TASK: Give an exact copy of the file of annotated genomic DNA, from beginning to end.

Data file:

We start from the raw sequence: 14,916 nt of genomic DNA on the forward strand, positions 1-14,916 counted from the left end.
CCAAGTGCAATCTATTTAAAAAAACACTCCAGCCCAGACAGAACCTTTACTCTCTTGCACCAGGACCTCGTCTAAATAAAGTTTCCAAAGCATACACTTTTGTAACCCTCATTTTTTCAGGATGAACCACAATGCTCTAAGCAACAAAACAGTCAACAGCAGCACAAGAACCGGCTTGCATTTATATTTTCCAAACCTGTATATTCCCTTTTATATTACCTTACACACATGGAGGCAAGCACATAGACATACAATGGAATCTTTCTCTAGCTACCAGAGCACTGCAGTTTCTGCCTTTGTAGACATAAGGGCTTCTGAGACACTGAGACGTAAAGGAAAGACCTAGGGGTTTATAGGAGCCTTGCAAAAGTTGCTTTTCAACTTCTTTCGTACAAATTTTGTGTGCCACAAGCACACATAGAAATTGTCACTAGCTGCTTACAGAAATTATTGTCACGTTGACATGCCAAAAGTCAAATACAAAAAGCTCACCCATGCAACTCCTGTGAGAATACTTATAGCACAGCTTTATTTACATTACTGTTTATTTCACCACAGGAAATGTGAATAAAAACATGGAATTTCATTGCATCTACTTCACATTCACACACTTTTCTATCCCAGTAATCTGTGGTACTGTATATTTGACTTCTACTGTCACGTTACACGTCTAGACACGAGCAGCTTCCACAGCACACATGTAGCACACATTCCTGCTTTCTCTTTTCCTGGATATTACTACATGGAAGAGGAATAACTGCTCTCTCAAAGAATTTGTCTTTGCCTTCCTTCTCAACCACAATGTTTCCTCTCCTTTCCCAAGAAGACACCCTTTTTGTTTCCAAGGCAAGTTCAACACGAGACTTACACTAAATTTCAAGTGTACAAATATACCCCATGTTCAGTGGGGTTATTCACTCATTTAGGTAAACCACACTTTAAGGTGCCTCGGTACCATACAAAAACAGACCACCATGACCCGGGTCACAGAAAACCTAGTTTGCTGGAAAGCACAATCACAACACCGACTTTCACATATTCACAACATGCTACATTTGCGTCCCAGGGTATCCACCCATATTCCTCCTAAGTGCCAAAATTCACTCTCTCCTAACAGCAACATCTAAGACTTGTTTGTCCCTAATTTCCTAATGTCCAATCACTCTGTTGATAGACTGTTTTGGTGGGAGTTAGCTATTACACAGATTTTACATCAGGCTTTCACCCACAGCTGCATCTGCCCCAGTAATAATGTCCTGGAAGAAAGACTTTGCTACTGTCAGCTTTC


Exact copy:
We start from the raw sequence: 14,916 nt of genomic DNA on the forward strand, positions 1-14,916 counted from the left end.
CCAAGTGCAATCTATTTAAAAAAACACTCCAGCCCAGACAGAACCTTTACTCTCTTGCACCAGGACCTCGTCTAAATAAAGTTTCCAAAGCATACACTTTTGTAACCCTCATTTTTTCAGGATGAACCACAATGCTCTAAGCAACAAAACAGTCAACAGCAGCACAAGAACCGGCTTGCATTTATATTTTCCAAACCTGTATATTCCCTTTTATATTACCTTACACACATGGAGGCAAGCACATAGACATACAATGGAATCTTTCTCTAGCTACCAGAGCACTGCAGTTTCTGCCTTTGTAGACATAAGGGCTTCTGAGACACTGAGACGTAAAGGAAAGACCTAGGGGTTTATAGGAGCCTTGCAAAAGTTGCTTTTCAACTTCTTTCGTACAAATTTTGTGTGCCACAAGCACACATAGAAATTGTCACTAGCTGCTTACAGAAATTATTGTCACGTTGACATGCCAAAAGTCAAATACAAAAAGCTCACCCATGCAACTCCTGTGAGAATACTTATAGCACAGCTTTATTTACATTACTGTTTATTTCACCACAGGAAATGTGAATAAAAACATGGAATTTCATTGCATCTACTTCACATTCACACACTTTTCTATCCCAGTAATCTGTGGTACTGTATATTTGACTTCTACTGTCACGTTACACGTCTAGACACGAGCAGCTTCCACAGCACACATGTAGCACACATTCCTGCTTTCTCTTTTCCTGGATATTACTACATGGAAGAGGAATAACTGCTCTCTCAAAGAATTTGTCTTTGCCTTCCTTCTCAACCACAATGTTTCCTCTCCTTTCCCAAGAAGACACCCTTTTTGTTTCCAAGGCAAGTTCAACACGAGACTTACACTAAATTTCAAGTGTACAAATATACCCCATGTTCAGTGGGGTTATTCACTCATTTAGGTAAACCACACTTTAAGGTGCCTCGGTACCATACAAAAACAGACCACCATGACCCGGGTCACAGAAAACCTAGTTTGCTGGAAAGCACAATCACAACACCGACTTTCACATATTCACAACATGCTACATTTGCGTCCCAGGGTATCCACCCATATTCCTCCTAAGTGCCAAAATTCACTCTCTCCTAACAGCAACATCTAAGACTTGTTTGTCCCTAATTTCCTAATGTCCAATCACTCTGTTGATAGACTGTTTTGGTGGGAGTTAGCTATTACACAGATTTTACATCAGGCTTTCACCCACAGCTGCATCTGCCCCAGTAATAATGTCCTGGAAGAAAGACTTTGCTACTGTCAGCTTTC